'The Sahrawi leaders couldn't stop us. They were afraid something would happen. They wanted us to stop but we refused,' said 28-year old Brahim Sid Ahmed Boudjemaa, a Sahrawi refugee from the Smara camp in Algeria. Boudjemaa had, along with several hundred young student Saharawi, approached the Berm, a sand wall that runs 2000km through the contested border with Algeria and well along the edge of Mauritania. The students walked through a minefield and tossed rocks at the Moroccan soldiers. Boudjemaa said the Polisario were afraid something would happen, that a Moroccan soldier would lose his cool and shoot one of the students. But no shots were fired, their fingers only just touching the triggers.
Resorting to international laws and human rights protocols has left some of the refugees feeling bitter. The principles of justice are present as are the associated values. But it's the waiting that is pushing many to the brink. At the very least, those living in Laayoune in the occupied territories can stage a fight, are active and are driven with purpose for a cause that belongs to them and fundamentally to us all.
'Our situation might lead to extremism, it is so unfortunate and sad, but we have no exit. We have lost all faith in the UN. History tells us that anything taken by force should be resolved by force,' said Mulay Hamadi Nanak, a refugee in the camps in Algeria.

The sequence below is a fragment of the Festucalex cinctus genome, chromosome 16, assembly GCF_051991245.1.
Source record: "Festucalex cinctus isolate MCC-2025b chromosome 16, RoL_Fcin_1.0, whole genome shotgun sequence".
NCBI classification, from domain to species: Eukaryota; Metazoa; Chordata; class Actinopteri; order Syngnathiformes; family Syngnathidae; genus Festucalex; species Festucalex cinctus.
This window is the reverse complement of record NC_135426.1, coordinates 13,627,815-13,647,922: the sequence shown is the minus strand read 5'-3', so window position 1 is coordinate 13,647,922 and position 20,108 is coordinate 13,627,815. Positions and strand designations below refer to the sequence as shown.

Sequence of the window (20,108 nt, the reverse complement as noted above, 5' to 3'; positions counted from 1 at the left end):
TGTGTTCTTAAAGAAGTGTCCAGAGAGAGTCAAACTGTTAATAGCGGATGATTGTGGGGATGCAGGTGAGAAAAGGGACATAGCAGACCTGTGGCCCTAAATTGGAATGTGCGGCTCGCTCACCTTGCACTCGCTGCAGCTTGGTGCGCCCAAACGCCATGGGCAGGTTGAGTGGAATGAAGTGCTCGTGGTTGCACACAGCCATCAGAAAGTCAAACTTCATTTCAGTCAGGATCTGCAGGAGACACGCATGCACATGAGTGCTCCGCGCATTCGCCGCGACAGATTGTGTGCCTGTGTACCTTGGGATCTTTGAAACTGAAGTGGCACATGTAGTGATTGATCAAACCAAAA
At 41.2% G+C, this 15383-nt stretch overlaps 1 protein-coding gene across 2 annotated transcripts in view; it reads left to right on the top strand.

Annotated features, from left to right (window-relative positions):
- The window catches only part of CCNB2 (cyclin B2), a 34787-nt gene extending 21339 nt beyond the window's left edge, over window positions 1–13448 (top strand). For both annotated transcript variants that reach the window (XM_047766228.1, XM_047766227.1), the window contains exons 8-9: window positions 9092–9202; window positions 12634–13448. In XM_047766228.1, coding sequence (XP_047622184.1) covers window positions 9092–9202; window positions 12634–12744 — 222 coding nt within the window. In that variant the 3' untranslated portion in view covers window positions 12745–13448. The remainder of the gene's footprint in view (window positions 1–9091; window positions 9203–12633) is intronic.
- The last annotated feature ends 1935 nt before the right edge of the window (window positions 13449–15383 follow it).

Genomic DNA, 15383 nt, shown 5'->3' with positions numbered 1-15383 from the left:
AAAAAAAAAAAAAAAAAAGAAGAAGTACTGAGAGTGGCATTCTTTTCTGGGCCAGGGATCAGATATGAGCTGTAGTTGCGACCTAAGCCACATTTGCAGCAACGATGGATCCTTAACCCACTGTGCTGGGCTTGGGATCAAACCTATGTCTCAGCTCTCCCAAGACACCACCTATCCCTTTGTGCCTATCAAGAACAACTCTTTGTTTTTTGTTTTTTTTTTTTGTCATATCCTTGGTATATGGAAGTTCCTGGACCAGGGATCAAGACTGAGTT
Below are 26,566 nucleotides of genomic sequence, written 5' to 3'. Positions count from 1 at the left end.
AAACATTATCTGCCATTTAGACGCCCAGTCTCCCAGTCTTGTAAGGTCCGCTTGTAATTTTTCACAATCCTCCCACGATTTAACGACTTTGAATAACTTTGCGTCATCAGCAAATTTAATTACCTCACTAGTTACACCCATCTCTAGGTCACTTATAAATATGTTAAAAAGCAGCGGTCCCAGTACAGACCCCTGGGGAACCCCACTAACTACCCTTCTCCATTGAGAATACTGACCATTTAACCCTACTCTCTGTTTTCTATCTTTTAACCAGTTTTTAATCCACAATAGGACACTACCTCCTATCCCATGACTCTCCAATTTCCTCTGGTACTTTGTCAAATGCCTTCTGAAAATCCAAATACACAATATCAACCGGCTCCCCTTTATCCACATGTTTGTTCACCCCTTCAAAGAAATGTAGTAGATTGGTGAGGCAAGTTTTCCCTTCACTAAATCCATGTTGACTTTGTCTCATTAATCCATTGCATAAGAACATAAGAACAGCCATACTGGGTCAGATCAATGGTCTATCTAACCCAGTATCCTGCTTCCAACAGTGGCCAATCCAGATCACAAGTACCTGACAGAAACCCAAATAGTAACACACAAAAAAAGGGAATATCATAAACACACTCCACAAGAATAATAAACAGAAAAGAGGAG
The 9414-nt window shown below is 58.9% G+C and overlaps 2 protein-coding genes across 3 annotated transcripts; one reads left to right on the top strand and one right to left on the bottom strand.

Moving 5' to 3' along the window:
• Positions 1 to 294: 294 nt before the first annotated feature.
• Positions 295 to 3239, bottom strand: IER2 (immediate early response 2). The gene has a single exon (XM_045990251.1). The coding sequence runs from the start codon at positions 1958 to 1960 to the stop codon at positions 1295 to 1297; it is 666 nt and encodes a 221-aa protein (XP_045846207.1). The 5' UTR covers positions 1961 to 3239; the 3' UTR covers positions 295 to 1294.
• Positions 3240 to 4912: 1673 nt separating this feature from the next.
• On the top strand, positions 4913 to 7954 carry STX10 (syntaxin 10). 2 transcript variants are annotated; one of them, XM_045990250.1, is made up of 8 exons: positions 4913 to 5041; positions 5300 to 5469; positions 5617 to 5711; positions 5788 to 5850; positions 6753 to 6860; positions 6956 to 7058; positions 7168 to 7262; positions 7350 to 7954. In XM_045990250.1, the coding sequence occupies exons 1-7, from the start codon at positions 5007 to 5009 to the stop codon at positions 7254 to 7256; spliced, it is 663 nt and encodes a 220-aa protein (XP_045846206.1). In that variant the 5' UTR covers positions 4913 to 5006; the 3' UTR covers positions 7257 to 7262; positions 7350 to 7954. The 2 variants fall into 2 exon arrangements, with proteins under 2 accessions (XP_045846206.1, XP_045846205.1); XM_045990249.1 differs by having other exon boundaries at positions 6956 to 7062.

With no future and no real prospects for an independent state, Mr Nanak is seeking solace in a dream, in a solution that borders on madness. War is an absurd tragedy. Some of the old men who fought against the Moroccan soldiers are today lying at the centre for landmine victims in Rabbouni. Some are missing limbs, others paralysed. They are spending the remainder of their lives supine, thinking about the what-ifs and the terrible suffering they and their Moroccan brethren have experienced for a cause that seems dispersed and blown away like so many fine grains of sand.
Nikolaj Nielsen is a freelance journalist based in Brussels. His work has appeared in openDemocracy, Reuters AlertNet and other media. He writes the human rights blog at Foreign Policy Association.